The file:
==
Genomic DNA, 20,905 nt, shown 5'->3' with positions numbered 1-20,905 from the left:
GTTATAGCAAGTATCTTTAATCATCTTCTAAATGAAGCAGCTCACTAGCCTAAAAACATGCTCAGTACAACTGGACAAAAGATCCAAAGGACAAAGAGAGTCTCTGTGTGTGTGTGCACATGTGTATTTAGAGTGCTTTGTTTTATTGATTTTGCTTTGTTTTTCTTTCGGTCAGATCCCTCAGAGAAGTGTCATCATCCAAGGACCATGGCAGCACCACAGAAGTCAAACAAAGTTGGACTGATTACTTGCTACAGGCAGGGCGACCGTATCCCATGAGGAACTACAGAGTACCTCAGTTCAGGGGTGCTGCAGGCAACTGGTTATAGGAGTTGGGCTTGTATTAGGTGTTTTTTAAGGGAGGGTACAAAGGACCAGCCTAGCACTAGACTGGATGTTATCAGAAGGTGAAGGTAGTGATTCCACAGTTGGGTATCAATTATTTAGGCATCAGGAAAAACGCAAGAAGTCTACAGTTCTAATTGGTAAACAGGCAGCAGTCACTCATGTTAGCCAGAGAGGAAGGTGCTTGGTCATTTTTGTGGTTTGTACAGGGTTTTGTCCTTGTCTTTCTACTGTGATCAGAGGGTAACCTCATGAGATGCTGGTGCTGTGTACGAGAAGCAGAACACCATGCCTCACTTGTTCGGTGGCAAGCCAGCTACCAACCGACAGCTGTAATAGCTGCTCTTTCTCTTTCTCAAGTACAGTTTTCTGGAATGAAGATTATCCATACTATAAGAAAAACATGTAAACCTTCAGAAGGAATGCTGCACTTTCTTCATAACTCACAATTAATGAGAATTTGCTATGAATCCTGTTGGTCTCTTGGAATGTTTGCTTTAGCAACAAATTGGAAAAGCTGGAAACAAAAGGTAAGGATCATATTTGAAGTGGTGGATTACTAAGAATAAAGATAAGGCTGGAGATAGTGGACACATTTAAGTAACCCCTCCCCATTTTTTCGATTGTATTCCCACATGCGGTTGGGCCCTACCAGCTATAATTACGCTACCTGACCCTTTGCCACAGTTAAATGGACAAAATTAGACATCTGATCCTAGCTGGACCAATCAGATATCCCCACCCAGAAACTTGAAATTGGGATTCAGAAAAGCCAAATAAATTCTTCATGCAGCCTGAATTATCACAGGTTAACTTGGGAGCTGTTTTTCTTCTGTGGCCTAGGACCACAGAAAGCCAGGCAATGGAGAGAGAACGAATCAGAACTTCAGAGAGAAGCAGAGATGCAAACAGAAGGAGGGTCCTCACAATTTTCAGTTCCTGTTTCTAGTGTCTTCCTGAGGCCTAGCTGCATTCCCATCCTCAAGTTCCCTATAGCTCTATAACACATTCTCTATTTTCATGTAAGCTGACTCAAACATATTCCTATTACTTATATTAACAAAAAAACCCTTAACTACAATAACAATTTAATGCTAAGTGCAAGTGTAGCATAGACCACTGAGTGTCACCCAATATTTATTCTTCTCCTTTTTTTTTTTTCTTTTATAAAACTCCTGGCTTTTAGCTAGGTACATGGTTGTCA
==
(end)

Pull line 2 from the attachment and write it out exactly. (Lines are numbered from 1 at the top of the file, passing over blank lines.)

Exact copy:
GTTATAGCAAGTATCTTTAATCATCTTCTAAATGAAGCAGCTCACTAGCCTAAAAACATGCTCAGTACAACTGGACAAAAGATCCAAAGGACAAAGAGAGTCTCTGTGTGTGTGTGCACATGTGTATTTAGAGTGCTTTGTTTTATTGATTTTGCTTTGTTTTTCTTTCGGTCAGATCCCTCAGAGAAGTGTCATCATCCAAGGACCATGGCAGCACCACAGAAGTCAAACAAAGTTGGACTGATTACTTGCTACAGGCAGGGCGACCGTATCCCATGAGGAACTACAGAGTACCTCAGTTCAGGGGTGCTGCAGGCAACTGGTTATAGGAGTTGGGCTTGTATTAGGTGTTTTTTAAGGGAGGGTACAAAGGACCAGCCTAGCACTAGACTGGATGTTATCAGAAGGTGAAGGTAGTGATTCCACAGTTGGGTATCAATTATTTAGGCATCAGGAAAAACGCAAGAAGTCTACAGTTCTAATTGGTAAACAGGCAGCAGTCACTCATGTTAGCCAGAGAGGAAGGTGCTTGGTCATTTTTGTGGTTTGTACAGGGTTTTGTCCTTGTCTTTCTACTGTGATCAGAGGGTAACCTCATGAGATGCTGGTGCTGTGTACGAGAAGCAGAACACCATGCCTCACTTGTTCGGTGGCAAGCCAGCTACCAACCGACAGCTGTAATAGCTGCTCTTTCTCTTTCTCAAGTACAGTTTTCTGGAATGAAGATTATCCATACTATAAGAAAAACATGTAAACCTTCAGAAGGAATGCTGCACTTTCTTCATAACTCACAATTAATGAGAATTTGCTATGAATCCTGTTGGTCTCTTGGAATGTTTGCTTTAGCAACAAATTGGAAAAGCTGGAAACAAAAGGTAAGGATCATATTTGAAGTGGTGGATTACTAAGAATAAAGATAAGGCTGGAGATAGTGGACACATTTAAGTAACCCCTCCCCATTTTTTCGATTGTATTCCCACATGCGGTTGGGCCCTACCAGCTATAATTACGCTACCTGACCCTTTGCCACAGTTAAATGGACAAAATTAGACATCTGATCCTAGCTGGACCAATCAGATATCCCCACCCAGAAACTTGAAATTGGGATTCAGAAAAGCCAAATAAATTCTTCATGCAGCCTGAATTATCACAGGTTAACTTGGGAGCTGTTTTTCTTCTGTGGCCTAGGACCACAGAAAGCCAGGCAATGGAGAGAGAACGAATCAGAACTTCAGAGAGAAGCAGAGATGCAAACAGAAGGAGGGTCCTCACAATTTTCAGTTCCTGTTTCTAGTGTCTTCCTGAGGCCTAGCTGCATTCCCATCCTCAAGTTCCCTATAGCTCTATAACACATTCTCTATTTTCATGTAAGCTGACTCAAACATATTCCTATTACTTATATTAACAAAAAAACCCTTAACTACAATAACAATTTAATGCTAAGTGCAAGTGTAGCATAGACCACTGAGTGTCACCCAATATTTATTCTTCTCCTTTTTTTTTTTTCTTTTATAAAACTCCTGGCTTTTAGCTAGGTACATGGTTGTCA